A passenger-ferry service from Southworth to Seattle, operated by Kitsap Transit using private operators, makes the most financial sense...

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A passenger-ferry service from Southworth to Seattle, operated by Kitsap Transit using private operators, makes the most financial sense among three ferry proposals reviewed by a consultant hired by a task force looking at Puget Sound foot-ferry service.

The options examined by consultant, Parametrix of Seattle, include:

• A triangle-service among Vashon, Southworth and downtown Seattle operated by Washington State Ferries.

• Two passenger-ferry routes, one between Vashon and downtown Seattle operated by Kitsap Transit or Washington State Ferries and a second Southworth-downtown Seattle operated by Kitsap Transit with private operators.

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• A new car ferry between Southworth and downtown Seattle operated by the state ferries.

The Kitsap option would require the least financial subsidy and would recover more of the operating costs than the other two options, according to Parametrix.

Mike Anderson, head of the state ferries, has been promoting the new triangle service.

The Legislature last year couldn’t decide whether the state should be in the passenger-ferry business, and it put a hold on any private operators running the Southworth route.

The whole issue of whether the state should be in the passenger-ferry business was turned over last summer to an 18-member task force, composed of legislators, public officials and ferry riders.

After the task force completed its work last month, it asked a consultant to look at the financial implications of the three options.

The group is to meet today and perhaps issue a final report.

Whether or not the diverse panel can pick one of the three options is uncertain. The issue will go back to the Legislature this year.

“Parametrix didn’t give the Washington state ferry proposal any ringing endorsement,” Anderson said. He said the state is looking at the report before deciding whether to continue to pursue the triangle route, or simply operate the Vashon run and leave Southworth to private operators.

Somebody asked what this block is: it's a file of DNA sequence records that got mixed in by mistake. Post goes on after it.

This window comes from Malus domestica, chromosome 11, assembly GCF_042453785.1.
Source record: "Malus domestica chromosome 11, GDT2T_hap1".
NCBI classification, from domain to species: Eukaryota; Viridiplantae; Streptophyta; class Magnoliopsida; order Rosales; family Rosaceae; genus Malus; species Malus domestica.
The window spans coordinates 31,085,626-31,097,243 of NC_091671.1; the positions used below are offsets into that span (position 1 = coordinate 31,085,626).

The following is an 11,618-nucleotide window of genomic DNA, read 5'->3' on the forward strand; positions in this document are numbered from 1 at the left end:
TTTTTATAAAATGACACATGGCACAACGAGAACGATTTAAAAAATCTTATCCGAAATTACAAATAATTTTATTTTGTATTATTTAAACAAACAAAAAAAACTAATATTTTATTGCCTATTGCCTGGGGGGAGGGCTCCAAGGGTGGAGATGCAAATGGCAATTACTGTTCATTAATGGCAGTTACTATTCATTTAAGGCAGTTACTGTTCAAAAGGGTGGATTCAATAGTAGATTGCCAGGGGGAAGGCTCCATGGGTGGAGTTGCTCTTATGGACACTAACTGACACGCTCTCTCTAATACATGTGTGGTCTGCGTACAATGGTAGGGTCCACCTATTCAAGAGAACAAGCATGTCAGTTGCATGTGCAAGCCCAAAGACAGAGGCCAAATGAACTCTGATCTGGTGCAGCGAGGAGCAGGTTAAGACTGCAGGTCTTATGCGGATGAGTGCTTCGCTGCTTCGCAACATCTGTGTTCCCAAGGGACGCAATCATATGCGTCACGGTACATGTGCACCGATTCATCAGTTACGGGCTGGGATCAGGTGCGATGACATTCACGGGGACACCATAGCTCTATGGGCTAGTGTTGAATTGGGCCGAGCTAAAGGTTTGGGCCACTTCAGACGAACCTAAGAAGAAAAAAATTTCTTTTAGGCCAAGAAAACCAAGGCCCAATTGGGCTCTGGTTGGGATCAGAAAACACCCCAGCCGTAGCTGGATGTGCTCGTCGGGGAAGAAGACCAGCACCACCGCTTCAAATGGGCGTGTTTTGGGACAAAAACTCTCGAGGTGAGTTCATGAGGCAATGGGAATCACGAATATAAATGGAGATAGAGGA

Parametrix found the triangle route would improve service from Southworth and make more money for the ferry system. But the consultant questioned the ridership estimates provided by the state, which assume the number of riders would double with the triangle service.

The third option, bringing a car ferry from Southworth to downtown Seattle, also makes financial sense, Parametrix said, but impacts haven’t been explored about how this would affect traffic and parking in downtown Seattle, something that concerns the city of Seattle.

In a letter to Anderson, Grace Crunican, Seattle’s director of transportation, said the city would not support a car ferry from Southworth to downtown Seattle until it considered a passenger ferry from Southworth and Vashon to Colman Dock.

Among issues raised by the consultant:

• The triangle route would require a $1 per round-trip fare increase, or a 16 percent rise. The average one-way fare would be $3.68 for both the triangle route and the Kitsap Transit plan. That increase would likely cause a ridership decrease of up to 12 percent. The state estimates that riders on the route would grow from 188,000 last year to 393,000, more than double the number of passengers that now ride from Southworth and Vashon Island.

• The Kitsap Transit proposal would be 15 minutes faster in the morning and afternoon peak periods. The total round-trip would be 60 minutes, compared to 75-80 minutes under the triangle route.

One reason why the consultant said the Kitsap Transit plan makes more financial sense is labor costs. Because the private operators are nonunion, the hourly rates for crews range from $12 to $22, compared to $18 to $38 for unionized state ferry workers. Plus, the Kitsap Ferries boats would operate with a crew of three to four, while the state ferries require a crew of five, plus a shore side staff chief. “This results in significantly higher labor costs under WSF operation,” Parametrix said.

“The real determining factor is not fuel or other operating costs, but labor,” Anderson said. “[The private operators] will pay labor at a reduced rate. That’s where the cost savings come into play.”

Susan Gilmore: 206-464-2054 or sgilmore@seattletimes.com

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